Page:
2. – A JEE application that runs off GlassFish vs 3 and is built with EJB 3.0, JPA and RichFaces. This is also an Eclipse archive file that contains three Eclipse projects. You should be able to import these projects into your Eclipse environment as well.
If you would like to compile and deploy the above mentioned applications you will need the libraries that they reference. I haven't included the libraries in the downloads, however I have provided links to all the libraries I have used in the previous shopping cart tutorials. I am not going to mention all of them here so you will need to go through each tutorial in order to get them. Over and above those libraries you will also need the below mentioned ones as these are specific to this version of the application:

ShoppingCartSecurity application

ShoppingCartGF application

What we will cover
  • Form-based authentication
  • Deployment configuration
  • Login form
  • Security realms
  • Using authentication with SSL
  • New features added to the shopping cart application 

Form-based authentication
The most common authentication mechanism and the one I chose to implement for the shopping cart application is called form-based authentication. Users can navigate through unprotected areas of the website without requiring a password. Only when the user tries to access a protected page will they be redirected to  a login page.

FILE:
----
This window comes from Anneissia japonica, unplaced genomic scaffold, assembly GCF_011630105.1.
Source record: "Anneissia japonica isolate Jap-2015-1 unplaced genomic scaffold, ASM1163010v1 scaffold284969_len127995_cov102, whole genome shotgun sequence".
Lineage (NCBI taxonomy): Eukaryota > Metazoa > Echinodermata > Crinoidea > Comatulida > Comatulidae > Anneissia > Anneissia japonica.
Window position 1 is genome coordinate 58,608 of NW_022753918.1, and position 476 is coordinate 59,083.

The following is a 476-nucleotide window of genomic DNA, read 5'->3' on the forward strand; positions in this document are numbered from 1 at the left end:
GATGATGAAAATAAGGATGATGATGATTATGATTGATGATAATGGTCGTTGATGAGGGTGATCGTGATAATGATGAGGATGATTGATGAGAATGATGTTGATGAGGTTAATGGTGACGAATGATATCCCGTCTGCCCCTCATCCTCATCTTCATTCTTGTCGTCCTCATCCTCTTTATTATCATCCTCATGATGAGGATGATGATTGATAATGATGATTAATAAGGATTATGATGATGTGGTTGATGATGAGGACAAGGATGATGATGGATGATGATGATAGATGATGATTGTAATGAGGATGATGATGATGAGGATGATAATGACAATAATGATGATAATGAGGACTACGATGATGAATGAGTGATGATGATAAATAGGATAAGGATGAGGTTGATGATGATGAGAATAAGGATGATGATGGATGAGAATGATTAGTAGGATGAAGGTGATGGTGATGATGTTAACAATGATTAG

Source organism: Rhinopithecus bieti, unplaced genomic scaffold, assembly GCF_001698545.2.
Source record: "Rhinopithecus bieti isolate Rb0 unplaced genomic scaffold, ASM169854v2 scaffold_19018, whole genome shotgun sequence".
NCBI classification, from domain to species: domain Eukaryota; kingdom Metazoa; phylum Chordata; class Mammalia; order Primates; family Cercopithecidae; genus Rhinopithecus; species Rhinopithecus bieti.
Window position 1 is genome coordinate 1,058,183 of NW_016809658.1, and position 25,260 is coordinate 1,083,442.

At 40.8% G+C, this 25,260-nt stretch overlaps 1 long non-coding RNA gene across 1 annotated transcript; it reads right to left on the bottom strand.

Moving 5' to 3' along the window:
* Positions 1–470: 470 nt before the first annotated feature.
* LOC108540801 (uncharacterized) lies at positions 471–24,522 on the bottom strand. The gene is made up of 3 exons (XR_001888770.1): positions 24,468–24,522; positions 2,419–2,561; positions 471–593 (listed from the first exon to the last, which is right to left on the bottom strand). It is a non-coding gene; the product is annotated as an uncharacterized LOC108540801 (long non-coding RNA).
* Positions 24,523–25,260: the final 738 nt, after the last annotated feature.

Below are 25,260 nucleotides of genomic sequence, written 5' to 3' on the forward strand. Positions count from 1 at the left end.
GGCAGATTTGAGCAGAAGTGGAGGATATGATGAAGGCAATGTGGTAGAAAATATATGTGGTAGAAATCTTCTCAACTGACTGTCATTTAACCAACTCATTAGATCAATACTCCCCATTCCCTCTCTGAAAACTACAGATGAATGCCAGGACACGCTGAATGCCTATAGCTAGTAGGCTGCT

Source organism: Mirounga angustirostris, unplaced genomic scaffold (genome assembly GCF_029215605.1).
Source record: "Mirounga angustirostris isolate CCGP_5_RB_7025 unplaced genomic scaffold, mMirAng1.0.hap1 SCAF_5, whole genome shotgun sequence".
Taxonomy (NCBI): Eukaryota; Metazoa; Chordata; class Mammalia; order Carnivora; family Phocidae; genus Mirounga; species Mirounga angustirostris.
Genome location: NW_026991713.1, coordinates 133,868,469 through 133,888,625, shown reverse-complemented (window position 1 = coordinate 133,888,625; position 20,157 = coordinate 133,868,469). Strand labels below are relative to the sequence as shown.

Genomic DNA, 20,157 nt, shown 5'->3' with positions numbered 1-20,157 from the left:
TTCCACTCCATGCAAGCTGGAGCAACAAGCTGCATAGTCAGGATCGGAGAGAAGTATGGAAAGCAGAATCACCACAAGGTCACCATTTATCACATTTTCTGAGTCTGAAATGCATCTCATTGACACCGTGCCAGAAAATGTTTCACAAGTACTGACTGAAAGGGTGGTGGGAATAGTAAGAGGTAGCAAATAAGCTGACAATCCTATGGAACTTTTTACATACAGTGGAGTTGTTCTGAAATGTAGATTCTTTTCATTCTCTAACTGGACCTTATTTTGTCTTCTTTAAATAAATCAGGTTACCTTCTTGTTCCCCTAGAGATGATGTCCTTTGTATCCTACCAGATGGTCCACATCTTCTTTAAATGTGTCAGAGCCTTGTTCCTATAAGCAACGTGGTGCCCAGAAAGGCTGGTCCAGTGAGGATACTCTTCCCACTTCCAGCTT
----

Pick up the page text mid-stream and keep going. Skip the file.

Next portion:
1. A client requests access to a protected resource.
  2. If the client is unauthenticated, the server redirects the client to a login page.
  3. The client submits the login form to the server.
  4. If the login succeeds, the server redirects the client to the resource. If the login fails, the client is redirected to an error page.

Deployment Configuration
To configure our application for form-based authentication we need to define the authentication method in our web deployment descriptor, which resources are protected and what security roles are used. Below is a snippet from the web deployment descriptor that depicts these changes:

 <description>Administrators role</description>
 <description>Customers role</description>

Security constraint
The security-constraint element defines the access privileges to a collection of resources using their URL mapping.
  • web-resource-collection - used to identify the resources in a web application to which a security constraint applies. In the above example the URL pattern /secure/* specifies that all resources in this application under the secure folder are protected.
  • auth-constraint - indicates the user roles that should be permitted access to this resource collection. 

Login config